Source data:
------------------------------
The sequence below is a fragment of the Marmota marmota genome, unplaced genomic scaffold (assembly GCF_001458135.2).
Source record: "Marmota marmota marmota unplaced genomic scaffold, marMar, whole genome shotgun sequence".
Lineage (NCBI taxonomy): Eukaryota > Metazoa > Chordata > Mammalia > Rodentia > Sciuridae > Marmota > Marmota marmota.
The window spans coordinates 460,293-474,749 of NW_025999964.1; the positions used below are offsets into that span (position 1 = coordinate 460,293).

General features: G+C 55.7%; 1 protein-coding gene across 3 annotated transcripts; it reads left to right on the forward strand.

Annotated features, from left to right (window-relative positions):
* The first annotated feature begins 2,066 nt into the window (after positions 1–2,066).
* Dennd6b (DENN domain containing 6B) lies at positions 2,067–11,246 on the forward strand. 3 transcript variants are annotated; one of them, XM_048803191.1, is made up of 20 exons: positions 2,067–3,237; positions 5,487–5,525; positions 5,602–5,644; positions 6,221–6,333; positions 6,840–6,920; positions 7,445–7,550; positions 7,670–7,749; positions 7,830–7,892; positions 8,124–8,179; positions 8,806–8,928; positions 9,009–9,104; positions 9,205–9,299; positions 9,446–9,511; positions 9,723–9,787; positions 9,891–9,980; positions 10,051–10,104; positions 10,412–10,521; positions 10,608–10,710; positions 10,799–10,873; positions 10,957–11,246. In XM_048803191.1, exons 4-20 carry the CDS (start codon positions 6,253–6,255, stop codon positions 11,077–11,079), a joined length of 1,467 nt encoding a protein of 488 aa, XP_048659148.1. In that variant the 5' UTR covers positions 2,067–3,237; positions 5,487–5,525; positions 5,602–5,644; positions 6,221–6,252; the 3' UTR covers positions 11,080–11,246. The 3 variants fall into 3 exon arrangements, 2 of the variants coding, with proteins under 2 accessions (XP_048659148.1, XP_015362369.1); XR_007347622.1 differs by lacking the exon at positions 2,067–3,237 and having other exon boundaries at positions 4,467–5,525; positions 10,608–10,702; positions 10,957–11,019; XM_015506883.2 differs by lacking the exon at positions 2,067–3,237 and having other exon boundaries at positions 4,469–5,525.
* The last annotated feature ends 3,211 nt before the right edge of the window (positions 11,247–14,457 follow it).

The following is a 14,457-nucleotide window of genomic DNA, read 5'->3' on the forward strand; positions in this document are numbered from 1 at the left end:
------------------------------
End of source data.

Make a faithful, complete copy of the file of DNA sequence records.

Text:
The sequence below is a fragment of the Marmota marmota genome, unplaced genomic scaffold (assembly GCF_001458135.2).
Source record: "Marmota marmota marmota unplaced genomic scaffold, marMar, whole genome shotgun sequence".
Lineage (NCBI taxonomy): Eukaryota > Metazoa > Chordata > Mammalia > Rodentia > Sciuridae > Marmota > Marmota marmota.
The window spans coordinates 460,293-474,749 of NW_025999964.1; the positions used below are offsets into that span (position 1 = coordinate 460,293).

General features: G+C 55.7%; 1 protein-coding gene across 3 annotated transcripts; it reads left to right on the forward strand.

Annotated features, from left to right (window-relative positions):
* The first annotated feature begins 2,066 nt into the window (after positions 1–2,066).
* Dennd6b (DENN domain containing 6B) lies at positions 2,067–11,246 on the forward strand. 3 transcript variants are annotated; one of them, XM_048803191.1, is made up of 20 exons: positions 2,067–3,237; positions 5,487–5,525; positions 5,602–5,644; positions 6,221–6,333; positions 6,840–6,920; positions 7,445–7,550; positions 7,670–7,749; positions 7,830–7,892; positions 8,124–8,179; positions 8,806–8,928; positions 9,009–9,104; positions 9,205–9,299; positions 9,446–9,511; positions 9,723–9,787; positions 9,891–9,980; positions 10,051–10,104; positions 10,412–10,521; positions 10,608–10,710; positions 10,799–10,873; positions 10,957–11,246. In XM_048803191.1, exons 4-20 carry the CDS (start codon positions 6,253–6,255, stop codon positions 11,077–11,079), a joined length of 1,467 nt encoding a protein of 488 aa, XP_048659148.1. In that variant the 5' UTR covers positions 2,067–3,237; positions 5,487–5,525; positions 5,602–5,644; positions 6,221–6,252; the 3' UTR covers positions 11,080–11,246. The 3 variants fall into 3 exon arrangements, 2 of the variants coding, with proteins under 2 accessions (XP_048659148.1, XP_015362369.1); XR_007347622.1 differs by lacking the exon at positions 2,067–3,237 and having other exon boundaries at positions 4,467–5,525; positions 10,608–10,702; positions 10,957–11,019; XM_015506883.2 differs by lacking the exon at positions 2,067–3,237 and having other exon boundaries at positions 4,469–5,525.
* The last annotated feature ends 3,211 nt before the right edge of the window (positions 11,247–14,457 follow it).

The following is a 14,457-nucleotide window of genomic DNA, read 5'->3' on the forward strand; positions in this document are numbered from 1 at the left end: